Political leaders’ nerves are stretched taut, arguably even more so than early on. They’re exhausted, and less patient with each other. Federal-Victorian angst broke out this week over aged care, as did sniping between Canberra and Perth about Western Australia’s refusal to open its border.
Morrison, who only recently declared everyone a Melburnian, now insists there’s not a national COVID “second wave”, just a “Victorian wave”.
But he acknowledges Victoria’s disaster not only directly drags down the national economy (of which the state is nearly a quarter), but also delivers a much wider hit by affecting behaviour elsewhere.
The Victorian wave was even showing up “on things like table bookings at restaurants and in states that aren’t affected by COVID in the same way that Victoria [is],” he said.
A friend just returned from Queensland backs up this point, having heard stories of how Victorian bad news is hurting trade in Brisbane shops.
Victoria has derailed Morrison’s hope, indeed expectation, that economic recovery would be centre stage by now. In his mind, we’d be going about our business with the virus contained, a few periodic outbreaks efficiently handled.
Instead we see how COVID, once it breaks out, can dash away.
Already it has rendered last week’s revised budget numbers out of date. Treasury Secretary Steven Kennedy told the Senate’s COVID committee on Thursday the Victorian situation had deteriorated since the Treasury did its figures (which took account of the six-week lockdown).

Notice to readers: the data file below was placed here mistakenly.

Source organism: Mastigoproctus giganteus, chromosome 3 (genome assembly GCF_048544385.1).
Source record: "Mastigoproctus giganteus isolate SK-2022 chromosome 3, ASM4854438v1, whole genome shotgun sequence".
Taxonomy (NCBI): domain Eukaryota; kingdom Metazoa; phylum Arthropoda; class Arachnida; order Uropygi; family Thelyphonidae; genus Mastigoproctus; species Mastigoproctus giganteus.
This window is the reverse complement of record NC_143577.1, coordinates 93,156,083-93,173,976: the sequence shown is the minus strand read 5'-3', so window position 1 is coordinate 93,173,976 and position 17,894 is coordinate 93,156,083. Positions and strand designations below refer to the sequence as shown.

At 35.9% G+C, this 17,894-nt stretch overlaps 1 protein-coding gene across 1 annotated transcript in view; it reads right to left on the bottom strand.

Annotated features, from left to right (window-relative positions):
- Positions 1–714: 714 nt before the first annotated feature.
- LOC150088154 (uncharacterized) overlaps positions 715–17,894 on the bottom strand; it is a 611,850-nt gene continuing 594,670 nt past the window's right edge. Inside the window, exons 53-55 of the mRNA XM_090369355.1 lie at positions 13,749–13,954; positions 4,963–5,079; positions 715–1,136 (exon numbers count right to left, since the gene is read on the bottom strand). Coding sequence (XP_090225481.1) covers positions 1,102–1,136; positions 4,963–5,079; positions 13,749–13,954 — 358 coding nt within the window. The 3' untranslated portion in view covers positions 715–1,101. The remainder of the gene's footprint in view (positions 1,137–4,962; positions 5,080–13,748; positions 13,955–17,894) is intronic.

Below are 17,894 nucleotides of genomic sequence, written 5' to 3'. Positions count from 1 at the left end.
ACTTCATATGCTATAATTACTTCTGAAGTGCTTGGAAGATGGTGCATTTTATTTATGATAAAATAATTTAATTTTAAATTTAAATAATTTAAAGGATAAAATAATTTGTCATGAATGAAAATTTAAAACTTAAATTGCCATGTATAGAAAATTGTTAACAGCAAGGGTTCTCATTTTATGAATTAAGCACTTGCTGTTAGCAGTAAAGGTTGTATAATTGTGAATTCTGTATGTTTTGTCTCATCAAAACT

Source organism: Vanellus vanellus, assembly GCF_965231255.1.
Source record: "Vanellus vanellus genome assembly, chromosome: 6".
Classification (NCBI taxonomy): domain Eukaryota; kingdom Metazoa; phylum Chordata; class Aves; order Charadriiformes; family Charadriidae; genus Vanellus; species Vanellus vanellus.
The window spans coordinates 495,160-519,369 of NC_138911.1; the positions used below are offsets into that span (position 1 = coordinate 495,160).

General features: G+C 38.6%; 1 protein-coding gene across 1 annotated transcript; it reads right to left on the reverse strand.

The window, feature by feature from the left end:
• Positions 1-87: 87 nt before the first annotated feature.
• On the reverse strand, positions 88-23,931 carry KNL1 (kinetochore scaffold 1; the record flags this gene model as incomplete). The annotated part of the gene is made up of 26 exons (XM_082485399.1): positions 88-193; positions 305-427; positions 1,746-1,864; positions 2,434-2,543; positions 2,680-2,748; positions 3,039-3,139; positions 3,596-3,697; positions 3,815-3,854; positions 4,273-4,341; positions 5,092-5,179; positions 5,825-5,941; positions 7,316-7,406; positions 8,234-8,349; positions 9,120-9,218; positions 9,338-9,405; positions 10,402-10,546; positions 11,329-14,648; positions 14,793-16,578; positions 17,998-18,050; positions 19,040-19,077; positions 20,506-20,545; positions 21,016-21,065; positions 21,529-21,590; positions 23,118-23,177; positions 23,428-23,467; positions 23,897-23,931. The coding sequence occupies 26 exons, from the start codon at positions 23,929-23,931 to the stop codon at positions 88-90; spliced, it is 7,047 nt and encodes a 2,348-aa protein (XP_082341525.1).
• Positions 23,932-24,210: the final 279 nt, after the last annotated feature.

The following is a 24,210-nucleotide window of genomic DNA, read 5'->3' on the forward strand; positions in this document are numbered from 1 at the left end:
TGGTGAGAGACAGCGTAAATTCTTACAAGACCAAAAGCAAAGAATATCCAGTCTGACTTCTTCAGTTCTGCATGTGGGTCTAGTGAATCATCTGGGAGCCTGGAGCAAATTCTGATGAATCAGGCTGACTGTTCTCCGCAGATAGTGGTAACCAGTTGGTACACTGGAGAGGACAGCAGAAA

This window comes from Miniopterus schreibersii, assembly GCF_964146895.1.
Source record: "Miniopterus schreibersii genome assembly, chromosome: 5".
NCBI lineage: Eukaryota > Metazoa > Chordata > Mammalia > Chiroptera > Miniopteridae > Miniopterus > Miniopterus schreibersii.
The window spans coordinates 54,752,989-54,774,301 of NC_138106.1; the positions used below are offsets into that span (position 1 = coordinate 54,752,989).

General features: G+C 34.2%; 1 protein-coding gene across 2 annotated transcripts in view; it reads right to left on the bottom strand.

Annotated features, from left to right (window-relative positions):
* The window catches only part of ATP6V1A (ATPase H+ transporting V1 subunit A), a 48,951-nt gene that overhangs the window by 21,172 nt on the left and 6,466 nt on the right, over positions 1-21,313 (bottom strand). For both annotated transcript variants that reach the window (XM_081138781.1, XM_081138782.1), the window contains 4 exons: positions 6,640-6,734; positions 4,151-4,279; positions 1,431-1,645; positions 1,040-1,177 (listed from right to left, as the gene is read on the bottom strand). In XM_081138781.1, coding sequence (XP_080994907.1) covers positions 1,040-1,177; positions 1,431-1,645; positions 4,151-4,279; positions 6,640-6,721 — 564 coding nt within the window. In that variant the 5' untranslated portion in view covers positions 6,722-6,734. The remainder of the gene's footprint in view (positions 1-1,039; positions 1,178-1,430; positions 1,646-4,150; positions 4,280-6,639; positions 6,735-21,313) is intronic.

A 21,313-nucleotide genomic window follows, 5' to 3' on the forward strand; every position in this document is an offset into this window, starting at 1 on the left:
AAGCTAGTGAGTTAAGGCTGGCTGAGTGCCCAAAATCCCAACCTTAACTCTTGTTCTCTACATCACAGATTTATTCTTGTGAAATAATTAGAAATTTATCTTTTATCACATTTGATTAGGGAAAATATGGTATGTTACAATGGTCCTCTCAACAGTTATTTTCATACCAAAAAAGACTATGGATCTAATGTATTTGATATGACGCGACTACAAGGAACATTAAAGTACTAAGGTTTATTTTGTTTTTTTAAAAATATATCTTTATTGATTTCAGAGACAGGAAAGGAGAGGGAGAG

“Further constraints, be they through movement or through the extension of the six-week measures that the Victorian government announced, will mean growth will be lower and employment will be lower and unemployment will be higher,” Kennedy said.
“Beyond that, of course, people can lose a bit of confidence and have concerns about what they are seeing unfolding, even in other parts of the country.” The community’s confidence in how the virus was being managed would “matter enormously for economic activity”, Kennedy added.
Morrison’s mantra is of dual health and economic crises, but in the public’s mind the health one will command priority.
This goes back to the sustainability of the Morrison “aggressive suppression” strategy. The PM continues to reject an elimination strategy although he does now talk about a goal of zero community transmission – which on the New Zealand interpretation is elimination. Six of the eight jurisdictions are at or close to this position.
Acting Chief Medical Officer Paul Kelly points out the obvious – the virus “moves when people move”. Even if the situation in Victoria is brought under control – a considerable “if” – Morrison’s scenario of the community operating confidently with the virus just popping up here and there sounds more doable than it is likely to prove.
One of the weapons this virus deploys is its ability to spook people out.